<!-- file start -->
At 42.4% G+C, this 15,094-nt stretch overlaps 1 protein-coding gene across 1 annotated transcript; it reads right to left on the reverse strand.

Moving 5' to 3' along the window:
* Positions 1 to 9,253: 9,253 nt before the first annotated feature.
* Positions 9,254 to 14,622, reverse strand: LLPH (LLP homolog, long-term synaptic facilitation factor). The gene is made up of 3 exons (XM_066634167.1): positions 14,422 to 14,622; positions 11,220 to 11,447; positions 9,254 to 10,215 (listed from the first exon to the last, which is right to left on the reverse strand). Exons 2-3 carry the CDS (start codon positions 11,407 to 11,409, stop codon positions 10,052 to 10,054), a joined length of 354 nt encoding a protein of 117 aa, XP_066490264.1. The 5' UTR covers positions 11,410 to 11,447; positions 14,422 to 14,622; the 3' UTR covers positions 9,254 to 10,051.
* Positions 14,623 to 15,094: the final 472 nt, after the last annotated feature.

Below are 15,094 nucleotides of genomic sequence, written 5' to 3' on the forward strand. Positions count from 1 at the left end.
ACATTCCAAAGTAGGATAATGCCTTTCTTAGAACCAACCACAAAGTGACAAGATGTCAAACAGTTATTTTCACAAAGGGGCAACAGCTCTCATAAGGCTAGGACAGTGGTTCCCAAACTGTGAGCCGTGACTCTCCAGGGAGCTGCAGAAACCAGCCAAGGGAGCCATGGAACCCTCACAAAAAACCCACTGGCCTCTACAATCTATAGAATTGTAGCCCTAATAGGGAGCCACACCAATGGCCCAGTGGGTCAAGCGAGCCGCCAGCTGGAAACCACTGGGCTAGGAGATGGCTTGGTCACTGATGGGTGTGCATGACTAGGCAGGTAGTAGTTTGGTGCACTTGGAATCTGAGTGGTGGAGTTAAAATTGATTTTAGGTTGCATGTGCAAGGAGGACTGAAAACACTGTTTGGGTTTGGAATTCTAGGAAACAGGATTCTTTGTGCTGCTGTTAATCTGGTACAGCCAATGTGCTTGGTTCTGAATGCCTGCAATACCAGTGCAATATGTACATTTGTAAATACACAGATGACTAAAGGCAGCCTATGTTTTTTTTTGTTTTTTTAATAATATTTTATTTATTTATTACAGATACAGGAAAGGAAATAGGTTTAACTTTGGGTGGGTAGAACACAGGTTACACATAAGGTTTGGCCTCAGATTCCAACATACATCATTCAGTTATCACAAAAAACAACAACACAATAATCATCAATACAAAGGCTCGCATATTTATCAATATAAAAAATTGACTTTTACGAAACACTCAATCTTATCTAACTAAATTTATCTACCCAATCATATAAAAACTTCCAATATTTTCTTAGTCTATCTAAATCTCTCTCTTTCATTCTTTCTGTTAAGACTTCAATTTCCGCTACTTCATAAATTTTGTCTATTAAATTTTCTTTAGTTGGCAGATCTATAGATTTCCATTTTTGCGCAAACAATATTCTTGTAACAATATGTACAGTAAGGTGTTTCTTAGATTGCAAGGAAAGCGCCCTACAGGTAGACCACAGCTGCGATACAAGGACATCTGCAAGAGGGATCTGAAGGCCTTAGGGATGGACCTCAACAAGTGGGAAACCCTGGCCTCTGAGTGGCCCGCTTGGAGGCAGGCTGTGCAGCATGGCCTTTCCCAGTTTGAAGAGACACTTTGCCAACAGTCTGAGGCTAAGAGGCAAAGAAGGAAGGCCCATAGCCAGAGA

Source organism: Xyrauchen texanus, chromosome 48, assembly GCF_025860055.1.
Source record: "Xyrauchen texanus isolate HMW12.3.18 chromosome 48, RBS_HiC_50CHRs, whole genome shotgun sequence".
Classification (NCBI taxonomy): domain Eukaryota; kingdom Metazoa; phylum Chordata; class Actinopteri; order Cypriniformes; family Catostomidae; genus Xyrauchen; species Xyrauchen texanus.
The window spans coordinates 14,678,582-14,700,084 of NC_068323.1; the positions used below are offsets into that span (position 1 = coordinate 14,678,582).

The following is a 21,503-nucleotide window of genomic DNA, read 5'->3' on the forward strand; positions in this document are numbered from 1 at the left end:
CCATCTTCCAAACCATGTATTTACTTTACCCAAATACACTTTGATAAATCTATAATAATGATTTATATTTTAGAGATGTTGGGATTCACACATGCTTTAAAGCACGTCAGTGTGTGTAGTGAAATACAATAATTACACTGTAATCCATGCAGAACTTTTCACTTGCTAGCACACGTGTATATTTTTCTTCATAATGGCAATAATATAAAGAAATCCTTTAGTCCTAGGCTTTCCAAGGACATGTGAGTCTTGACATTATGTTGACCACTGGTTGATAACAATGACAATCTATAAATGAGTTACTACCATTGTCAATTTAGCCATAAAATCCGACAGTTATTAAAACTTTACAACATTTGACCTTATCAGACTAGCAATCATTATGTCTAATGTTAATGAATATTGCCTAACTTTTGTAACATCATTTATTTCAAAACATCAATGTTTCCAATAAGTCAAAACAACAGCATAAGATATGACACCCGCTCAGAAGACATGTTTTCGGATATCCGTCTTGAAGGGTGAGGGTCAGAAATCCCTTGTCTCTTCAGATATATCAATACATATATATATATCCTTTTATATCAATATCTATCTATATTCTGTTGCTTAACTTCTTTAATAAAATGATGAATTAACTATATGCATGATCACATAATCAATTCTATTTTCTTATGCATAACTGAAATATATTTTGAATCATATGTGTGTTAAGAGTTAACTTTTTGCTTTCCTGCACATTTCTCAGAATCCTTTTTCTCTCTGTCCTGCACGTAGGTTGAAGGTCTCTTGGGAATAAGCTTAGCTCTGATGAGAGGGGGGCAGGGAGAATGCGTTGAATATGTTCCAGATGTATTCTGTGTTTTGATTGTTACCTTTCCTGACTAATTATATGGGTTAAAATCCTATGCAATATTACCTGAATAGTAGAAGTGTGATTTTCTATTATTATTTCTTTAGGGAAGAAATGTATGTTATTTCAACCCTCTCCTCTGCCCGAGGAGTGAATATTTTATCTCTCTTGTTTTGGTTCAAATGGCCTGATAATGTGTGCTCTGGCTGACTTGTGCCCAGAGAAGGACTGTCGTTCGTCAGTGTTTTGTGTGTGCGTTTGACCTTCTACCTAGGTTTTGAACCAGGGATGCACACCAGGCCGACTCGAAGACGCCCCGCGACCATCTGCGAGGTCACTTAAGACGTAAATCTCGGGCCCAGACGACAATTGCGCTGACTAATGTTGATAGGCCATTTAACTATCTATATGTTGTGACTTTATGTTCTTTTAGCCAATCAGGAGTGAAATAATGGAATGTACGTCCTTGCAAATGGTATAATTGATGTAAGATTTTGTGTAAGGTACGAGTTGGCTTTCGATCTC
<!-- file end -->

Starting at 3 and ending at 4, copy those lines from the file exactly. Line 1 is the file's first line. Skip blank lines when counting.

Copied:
* Positions 1 to 9,253: 9,253 nt before the first annotated feature.
* Positions 9,254 to 14,622, reverse strand: LLPH (LLP homolog, long-term synaptic facilitation factor). The gene is made up of 3 exons (XM_066634167.1): positions 14,422 to 14,622; positions 11,220 to 11,447; positions 9,254 to 10,215 (listed from the first exon to the last, which is right to left on the reverse strand). Exons 2-3 carry the CDS (start codon positions 11,407 to 11,409, stop codon positions 10,052 to 10,054), a joined length of 354 nt encoding a protein of 117 aa, XP_066490264.1. The 5' UTR covers positions 11,410 to 11,447; positions 14,422 to 14,622; the 3' UTR covers positions 9,254 to 10,051.